Musharraf's political future uncertain
Former president Pervez Musharraf, who has ended four years of self exiles, says he wants to "save Pakistan" but his political future remains uncertain.
Musharraf, who ruled Pakistan from 1999 to 2008, had lived in exile in Britain and the United Arab Emirates since he had resigned in August 2008, Xinhua reoported.
He launched the All Pakistan Muslim League during exile and will lead the campaign for his party and himself amid serious security threats by the Taliban militants.
On the eve of Musharraf's arrival in Pakistan, the Pakistani Taliban released a fresh video threatening to attack Musharraf for ordering the military in 2007 to raid the Taliban-linked 'Red Mosque' in Islamabad which had killed nearly 90 religious students and 10 security men.
The video showed a group of the militants getting training and a Taliban leader saying that the plan to eliminate Musharraf includes suicide bombers, sniper team, special assault team, and close combat team.
Musharraf played down the threats when he spoke to his few thousands supporters on his arrival at Karachi Sunday. He said he was not worried about the Taliban threats "as they are not new to him".
"Some people had been saying that I would not return. Where are those people?" he asked.
The authorities suspended permission for Musharraf's public meeting at the mausoleum of the founder of Pakistan over security concerns. He instead delivered speech to his supporters at the Karachi airport.
However, he failed to attract a huge crowd presumably because of the threats to his life.
Musharraf said he will take active part in politics and will run for a National Assembly seat in May. He said he will also actively campaign for the other candidates of his party.
The nearly eight-year rule of Musharraf had been marked by controversies. Now that he is back in the country, he will have to face several cases in court, including his failure to prevent the 2007 assassination of former prime minister Benazir Bhutto.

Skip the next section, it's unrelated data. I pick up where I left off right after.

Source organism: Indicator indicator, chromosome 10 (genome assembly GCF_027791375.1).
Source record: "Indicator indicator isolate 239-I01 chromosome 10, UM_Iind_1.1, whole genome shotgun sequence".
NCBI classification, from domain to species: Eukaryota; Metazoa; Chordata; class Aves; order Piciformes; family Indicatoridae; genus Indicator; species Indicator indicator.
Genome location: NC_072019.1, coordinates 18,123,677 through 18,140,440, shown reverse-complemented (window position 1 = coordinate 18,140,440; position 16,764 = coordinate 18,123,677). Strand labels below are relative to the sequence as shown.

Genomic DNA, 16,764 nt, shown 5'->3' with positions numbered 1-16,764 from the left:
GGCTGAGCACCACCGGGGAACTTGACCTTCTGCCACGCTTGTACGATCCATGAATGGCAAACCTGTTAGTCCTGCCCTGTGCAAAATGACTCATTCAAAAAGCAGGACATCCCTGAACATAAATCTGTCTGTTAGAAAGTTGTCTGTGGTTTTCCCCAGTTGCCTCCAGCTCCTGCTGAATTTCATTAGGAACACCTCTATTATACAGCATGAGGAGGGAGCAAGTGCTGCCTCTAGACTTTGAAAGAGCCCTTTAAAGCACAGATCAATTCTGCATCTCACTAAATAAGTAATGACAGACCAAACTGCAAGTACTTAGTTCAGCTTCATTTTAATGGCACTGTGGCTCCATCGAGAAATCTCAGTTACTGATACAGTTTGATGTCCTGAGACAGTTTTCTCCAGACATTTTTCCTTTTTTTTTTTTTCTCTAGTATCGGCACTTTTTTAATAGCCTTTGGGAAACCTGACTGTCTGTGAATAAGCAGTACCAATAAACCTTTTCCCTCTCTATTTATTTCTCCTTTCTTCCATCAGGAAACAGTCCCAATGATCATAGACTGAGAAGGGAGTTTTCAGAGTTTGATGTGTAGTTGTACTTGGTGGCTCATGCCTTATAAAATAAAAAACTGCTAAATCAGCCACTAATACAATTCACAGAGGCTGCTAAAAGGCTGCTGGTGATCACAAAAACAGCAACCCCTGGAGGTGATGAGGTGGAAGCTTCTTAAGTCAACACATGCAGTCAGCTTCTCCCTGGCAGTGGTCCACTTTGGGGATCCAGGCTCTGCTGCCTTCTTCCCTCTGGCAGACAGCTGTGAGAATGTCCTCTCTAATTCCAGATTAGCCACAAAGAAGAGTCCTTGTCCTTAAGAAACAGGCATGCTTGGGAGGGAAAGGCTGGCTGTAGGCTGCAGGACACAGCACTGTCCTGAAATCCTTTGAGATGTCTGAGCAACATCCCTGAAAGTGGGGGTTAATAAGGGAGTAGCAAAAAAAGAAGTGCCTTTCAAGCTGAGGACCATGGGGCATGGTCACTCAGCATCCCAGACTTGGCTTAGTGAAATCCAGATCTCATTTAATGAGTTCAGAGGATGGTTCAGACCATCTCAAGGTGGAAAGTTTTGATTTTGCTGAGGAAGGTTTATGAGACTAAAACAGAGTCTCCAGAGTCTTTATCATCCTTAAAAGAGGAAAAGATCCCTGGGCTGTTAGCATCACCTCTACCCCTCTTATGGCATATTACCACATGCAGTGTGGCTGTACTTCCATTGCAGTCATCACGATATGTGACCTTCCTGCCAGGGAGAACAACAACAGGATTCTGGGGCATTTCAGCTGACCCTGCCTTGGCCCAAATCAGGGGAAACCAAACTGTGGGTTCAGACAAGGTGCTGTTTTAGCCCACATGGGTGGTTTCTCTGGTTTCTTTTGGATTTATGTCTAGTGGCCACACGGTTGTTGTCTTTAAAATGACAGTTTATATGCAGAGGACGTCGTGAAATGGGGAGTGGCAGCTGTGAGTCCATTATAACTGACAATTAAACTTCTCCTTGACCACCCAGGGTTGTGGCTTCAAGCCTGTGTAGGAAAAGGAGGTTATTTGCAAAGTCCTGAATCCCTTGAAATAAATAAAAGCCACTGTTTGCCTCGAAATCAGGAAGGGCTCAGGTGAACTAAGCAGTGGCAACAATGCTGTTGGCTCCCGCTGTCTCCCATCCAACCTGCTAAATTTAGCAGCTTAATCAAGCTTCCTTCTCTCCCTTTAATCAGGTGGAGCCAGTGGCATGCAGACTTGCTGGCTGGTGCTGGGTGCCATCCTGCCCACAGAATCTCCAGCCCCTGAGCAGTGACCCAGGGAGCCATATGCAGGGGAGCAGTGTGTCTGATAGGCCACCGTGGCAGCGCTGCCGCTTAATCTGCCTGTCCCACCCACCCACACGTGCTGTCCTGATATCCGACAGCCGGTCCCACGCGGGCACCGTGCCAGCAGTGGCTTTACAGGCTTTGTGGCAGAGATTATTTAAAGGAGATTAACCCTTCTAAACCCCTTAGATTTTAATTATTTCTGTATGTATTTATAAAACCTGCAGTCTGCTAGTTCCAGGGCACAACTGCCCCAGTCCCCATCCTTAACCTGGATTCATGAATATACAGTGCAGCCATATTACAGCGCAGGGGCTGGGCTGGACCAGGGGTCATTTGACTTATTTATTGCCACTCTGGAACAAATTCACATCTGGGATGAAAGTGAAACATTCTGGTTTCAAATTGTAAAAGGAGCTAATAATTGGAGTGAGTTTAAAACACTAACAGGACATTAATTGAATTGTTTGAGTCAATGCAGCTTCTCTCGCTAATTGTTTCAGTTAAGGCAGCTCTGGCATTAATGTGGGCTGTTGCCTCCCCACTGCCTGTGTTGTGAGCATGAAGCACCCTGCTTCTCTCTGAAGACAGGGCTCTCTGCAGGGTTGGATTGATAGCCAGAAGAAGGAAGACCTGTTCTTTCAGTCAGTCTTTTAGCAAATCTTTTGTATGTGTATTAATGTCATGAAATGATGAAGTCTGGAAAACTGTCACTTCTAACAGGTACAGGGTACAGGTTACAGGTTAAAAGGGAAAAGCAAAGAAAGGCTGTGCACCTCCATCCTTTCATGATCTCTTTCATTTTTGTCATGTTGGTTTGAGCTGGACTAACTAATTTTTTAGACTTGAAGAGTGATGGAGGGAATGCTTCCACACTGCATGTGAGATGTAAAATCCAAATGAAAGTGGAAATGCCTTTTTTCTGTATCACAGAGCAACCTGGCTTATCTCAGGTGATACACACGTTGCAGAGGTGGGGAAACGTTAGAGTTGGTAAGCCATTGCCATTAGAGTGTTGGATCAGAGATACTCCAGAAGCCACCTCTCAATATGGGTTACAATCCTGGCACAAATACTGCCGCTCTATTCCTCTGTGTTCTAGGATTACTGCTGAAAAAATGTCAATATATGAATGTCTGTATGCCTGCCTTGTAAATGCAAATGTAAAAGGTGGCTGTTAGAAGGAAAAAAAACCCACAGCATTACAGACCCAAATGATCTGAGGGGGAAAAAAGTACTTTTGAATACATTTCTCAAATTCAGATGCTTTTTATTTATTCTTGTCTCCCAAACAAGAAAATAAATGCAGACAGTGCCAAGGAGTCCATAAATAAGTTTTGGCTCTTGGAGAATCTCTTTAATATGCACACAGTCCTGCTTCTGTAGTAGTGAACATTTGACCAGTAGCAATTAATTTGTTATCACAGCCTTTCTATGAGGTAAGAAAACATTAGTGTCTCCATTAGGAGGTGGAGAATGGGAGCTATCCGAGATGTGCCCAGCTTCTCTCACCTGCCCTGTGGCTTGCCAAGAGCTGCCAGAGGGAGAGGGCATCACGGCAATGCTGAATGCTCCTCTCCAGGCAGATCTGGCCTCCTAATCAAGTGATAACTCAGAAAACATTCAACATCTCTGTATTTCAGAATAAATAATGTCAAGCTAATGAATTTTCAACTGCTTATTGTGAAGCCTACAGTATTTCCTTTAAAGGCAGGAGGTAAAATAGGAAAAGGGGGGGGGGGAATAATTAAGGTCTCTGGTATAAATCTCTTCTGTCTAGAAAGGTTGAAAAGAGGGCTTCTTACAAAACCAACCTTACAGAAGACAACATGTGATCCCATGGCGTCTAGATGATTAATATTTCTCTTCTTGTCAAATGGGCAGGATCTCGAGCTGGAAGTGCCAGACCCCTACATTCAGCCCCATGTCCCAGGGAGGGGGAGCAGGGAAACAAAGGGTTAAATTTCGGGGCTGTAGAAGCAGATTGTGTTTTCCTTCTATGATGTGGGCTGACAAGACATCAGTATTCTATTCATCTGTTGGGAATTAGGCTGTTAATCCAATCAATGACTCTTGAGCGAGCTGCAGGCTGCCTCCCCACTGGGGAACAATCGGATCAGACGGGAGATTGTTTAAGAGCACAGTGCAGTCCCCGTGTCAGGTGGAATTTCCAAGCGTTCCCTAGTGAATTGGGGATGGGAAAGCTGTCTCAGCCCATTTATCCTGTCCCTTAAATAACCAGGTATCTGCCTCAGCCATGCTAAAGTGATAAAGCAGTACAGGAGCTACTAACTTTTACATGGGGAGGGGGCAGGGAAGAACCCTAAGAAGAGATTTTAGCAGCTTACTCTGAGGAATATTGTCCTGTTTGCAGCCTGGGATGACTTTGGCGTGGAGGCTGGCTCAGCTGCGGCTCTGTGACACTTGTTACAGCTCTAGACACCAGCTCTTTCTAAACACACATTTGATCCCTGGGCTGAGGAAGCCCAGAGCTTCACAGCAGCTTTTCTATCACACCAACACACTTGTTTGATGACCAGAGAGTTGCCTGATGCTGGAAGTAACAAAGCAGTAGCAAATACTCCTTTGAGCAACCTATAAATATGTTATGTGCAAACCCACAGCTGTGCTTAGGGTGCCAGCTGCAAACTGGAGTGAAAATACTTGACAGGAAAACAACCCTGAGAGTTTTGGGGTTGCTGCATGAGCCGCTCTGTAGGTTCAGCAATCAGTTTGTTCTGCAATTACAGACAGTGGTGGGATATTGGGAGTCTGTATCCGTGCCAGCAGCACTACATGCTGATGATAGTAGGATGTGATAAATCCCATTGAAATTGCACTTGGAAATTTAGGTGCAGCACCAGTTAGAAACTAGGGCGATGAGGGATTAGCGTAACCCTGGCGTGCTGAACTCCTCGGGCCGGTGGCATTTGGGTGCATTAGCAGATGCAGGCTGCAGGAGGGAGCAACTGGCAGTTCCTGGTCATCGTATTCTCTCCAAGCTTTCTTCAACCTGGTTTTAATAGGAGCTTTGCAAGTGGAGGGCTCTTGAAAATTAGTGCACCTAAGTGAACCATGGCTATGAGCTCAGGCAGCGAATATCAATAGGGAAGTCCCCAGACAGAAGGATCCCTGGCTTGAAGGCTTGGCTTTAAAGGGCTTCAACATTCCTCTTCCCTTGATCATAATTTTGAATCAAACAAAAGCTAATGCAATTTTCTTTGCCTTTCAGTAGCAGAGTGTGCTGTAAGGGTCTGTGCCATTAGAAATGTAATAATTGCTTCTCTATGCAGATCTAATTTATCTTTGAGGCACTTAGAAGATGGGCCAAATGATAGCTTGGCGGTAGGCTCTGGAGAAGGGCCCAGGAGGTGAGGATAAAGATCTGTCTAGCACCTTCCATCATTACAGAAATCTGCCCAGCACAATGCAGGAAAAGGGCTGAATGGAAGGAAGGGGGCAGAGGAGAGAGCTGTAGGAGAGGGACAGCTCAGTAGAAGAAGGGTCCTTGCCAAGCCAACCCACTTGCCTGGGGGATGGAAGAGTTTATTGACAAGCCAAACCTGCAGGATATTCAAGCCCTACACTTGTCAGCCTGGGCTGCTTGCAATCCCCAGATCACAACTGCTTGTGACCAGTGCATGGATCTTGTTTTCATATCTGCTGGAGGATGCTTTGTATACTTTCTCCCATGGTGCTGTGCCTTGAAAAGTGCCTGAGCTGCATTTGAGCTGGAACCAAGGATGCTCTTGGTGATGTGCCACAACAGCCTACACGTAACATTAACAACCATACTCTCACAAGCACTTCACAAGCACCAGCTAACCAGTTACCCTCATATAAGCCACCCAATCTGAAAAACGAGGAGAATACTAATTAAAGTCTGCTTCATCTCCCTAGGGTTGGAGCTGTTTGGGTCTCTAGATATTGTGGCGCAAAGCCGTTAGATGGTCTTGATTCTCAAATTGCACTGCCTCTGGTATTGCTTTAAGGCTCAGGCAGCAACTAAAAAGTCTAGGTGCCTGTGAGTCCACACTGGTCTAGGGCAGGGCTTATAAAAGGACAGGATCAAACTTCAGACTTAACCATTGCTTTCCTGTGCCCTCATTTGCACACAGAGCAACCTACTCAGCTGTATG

Although he has now restarted his political life, his role is seen as very limited since most his former cabinet ministers have already parted ways with him.
The cases filed against him could also weaken his intention of rejoining active politics.
It is also not clear if he would be allowed to contest elections as he faces several criminal cases including detaining and keeping many judges of top courts who had refused to validate his emergency rule in illegal detention of his critics.
Mushrraf has returned to Pakistan when election process has started and all major parties are busy in the campaign but he will have little time to organise his party and campaign for his candidates.
His policies during 1999-2008, particularly joining the US-led coalition against terrorism and offering the country's air bases to American forces to launch strikes against the Taliban in Afghanistan, were unpopular and he has lost many supporters.
Musharraf will have to struggle to remove his pro-western impression in Pakistan and to convince the people that he has better plans for Pakistan's future than his political rivals.
On Monday, a cleric of the Red Mosque approached the Supreme Court to put Musharraf's name on the Exit Control List alleging that he is the "main suspect" in the military operation against the religious school.
The court had issued arrest warrants for Musharraf during his exile. Now he has got a temporary protective bail but he will face the cases until they are decided.
(Posted on 26-03-2013)